In order to better protect shipwrecks and other cultural resources on the seabed from harm due to offshore energy activities, the Bureau of Ocean Energy Management (BOEM) is proposing regulatory changes to its marine archaeology reporting requirements for activities proposed on the Outer Continental Shelf (OCS).
“These changes are necessary to ensure that lessees, operators, and BOEM have the information necessary to proactively identify marine archaeological resources,” said Dr. James Kendall, Gulf of Mexico Regional Director. “By improving our reporting requirements, we can increase the likelihood of identifying these important resources before they are inadvertently damaged by an OCS operator and help ensure compliance with the National Historic Preservation Act.”
Currently, lessees and operators are only required to submit a marine archaeological report for oil and gas exploration and development plans if they are surveying an area that a BOEM regional director believes may contain an archaeological resource.
After evaluating over 40 years of empirical evidence collected by and for the oil and gas industry, academic institutions, and state and federal agencies, BOEM has determined that previously undiscovered archaeological resources may be present in any part of the OCS, regardless of the lack of any historical or predictive modeling evidence.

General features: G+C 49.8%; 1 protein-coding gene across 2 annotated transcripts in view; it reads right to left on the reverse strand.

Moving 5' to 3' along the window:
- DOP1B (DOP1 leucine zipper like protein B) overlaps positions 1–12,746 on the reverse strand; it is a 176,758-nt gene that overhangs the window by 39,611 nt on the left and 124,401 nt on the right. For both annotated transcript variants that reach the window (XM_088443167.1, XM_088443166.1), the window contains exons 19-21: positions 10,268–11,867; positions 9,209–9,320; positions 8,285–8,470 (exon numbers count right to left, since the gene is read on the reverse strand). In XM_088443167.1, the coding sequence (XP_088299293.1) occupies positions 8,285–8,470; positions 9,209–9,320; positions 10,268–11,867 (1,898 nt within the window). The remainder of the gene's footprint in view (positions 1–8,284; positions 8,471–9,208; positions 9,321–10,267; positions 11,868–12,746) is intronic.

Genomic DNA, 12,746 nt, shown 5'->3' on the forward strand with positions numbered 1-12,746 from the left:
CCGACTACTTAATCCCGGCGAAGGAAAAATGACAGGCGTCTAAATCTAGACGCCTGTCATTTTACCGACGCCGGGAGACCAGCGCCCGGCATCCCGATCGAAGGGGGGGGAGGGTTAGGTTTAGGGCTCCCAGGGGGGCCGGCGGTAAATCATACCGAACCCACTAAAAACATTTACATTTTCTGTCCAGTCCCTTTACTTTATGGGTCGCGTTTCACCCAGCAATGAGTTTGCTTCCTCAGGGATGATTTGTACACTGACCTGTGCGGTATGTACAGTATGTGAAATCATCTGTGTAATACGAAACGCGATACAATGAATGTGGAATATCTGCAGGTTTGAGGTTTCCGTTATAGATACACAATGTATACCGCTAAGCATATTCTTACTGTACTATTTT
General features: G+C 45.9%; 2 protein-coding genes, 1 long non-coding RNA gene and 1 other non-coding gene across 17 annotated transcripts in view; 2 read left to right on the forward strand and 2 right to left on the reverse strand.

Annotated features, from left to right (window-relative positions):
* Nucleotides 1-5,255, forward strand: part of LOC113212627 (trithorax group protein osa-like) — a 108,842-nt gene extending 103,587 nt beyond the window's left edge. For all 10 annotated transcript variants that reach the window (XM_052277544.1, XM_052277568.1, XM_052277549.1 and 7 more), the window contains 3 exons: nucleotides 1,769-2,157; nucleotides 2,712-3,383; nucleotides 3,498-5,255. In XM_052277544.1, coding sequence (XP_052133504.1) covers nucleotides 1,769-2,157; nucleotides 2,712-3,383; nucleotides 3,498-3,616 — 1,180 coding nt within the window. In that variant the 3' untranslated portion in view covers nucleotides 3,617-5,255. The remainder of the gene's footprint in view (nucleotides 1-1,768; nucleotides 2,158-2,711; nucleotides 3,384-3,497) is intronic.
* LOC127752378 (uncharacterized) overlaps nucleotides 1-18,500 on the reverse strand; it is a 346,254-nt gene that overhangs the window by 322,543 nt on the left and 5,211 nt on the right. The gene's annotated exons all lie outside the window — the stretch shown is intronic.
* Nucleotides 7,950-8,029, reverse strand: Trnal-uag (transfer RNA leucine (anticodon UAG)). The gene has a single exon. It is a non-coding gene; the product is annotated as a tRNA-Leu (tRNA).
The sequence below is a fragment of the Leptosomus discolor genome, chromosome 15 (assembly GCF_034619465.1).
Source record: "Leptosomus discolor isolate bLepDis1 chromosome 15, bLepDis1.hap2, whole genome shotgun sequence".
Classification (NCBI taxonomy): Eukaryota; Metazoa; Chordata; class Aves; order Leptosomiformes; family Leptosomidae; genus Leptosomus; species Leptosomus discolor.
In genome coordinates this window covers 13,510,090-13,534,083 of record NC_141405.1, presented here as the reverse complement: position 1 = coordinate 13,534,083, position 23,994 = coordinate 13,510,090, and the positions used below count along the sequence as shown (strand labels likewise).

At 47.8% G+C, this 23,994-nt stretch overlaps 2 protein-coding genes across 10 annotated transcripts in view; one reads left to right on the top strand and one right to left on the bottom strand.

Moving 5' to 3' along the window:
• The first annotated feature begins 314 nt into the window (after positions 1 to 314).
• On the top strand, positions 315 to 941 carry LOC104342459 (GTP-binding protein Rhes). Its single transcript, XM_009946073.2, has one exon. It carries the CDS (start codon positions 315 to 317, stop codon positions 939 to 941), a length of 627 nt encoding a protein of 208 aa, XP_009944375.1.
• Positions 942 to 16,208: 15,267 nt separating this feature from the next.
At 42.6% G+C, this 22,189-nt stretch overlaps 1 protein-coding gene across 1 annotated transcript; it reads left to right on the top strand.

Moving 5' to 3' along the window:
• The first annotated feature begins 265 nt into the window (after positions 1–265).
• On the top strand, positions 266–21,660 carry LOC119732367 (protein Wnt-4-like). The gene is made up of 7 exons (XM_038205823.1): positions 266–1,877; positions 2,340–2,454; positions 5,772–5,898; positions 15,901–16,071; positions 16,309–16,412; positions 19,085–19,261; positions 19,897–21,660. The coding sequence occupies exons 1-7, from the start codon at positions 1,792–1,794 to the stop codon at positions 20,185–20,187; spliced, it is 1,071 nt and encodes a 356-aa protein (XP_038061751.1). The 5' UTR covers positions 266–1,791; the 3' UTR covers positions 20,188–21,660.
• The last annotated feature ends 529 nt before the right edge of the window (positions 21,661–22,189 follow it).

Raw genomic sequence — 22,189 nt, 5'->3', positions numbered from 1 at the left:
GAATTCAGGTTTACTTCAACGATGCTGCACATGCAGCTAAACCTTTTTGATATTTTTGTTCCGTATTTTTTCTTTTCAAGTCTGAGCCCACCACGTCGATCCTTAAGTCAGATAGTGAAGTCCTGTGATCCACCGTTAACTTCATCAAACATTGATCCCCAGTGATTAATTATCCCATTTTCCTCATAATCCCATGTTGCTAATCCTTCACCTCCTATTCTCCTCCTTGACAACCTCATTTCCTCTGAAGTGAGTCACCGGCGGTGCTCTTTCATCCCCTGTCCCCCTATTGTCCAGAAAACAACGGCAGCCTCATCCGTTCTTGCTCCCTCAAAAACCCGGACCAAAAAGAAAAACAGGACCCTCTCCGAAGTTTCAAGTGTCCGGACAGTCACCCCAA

Therefore, the proposed changes require archaeological reports for all areas where a lessee or operator is proposing oil and gas exploration and development activities on the OCS. The proposed changes will also update the procedure for continuing operations when the archaeological report suggests that a resource may be present and what to do if an unanticipated archaeological resource is discovered during operations.
A notice of proposed rulemaking and request for comment will publish in the Federal Register on February 15, 2023 for a 60-day comment period ending on April 17, 2023.
To submit comments, go to https://www.regulations.gov. In the entry titled, “Enter Keyword or ID,” enter BOEM-2023-0012 then click “search.” Follow the instructions to submit public comments and view supporting and related materials available for this rulemaking.
-- BOEM --
The Department of the Interior’s Bureau of Ocean Energy Management (BOEM) is responsible for America’s offshore energy and mineral resources. The bureau promotes energy independence, environmental protection and economic development through responsible, science-based management of energy and mineral resources on the U.S. Outer Continental Shelf.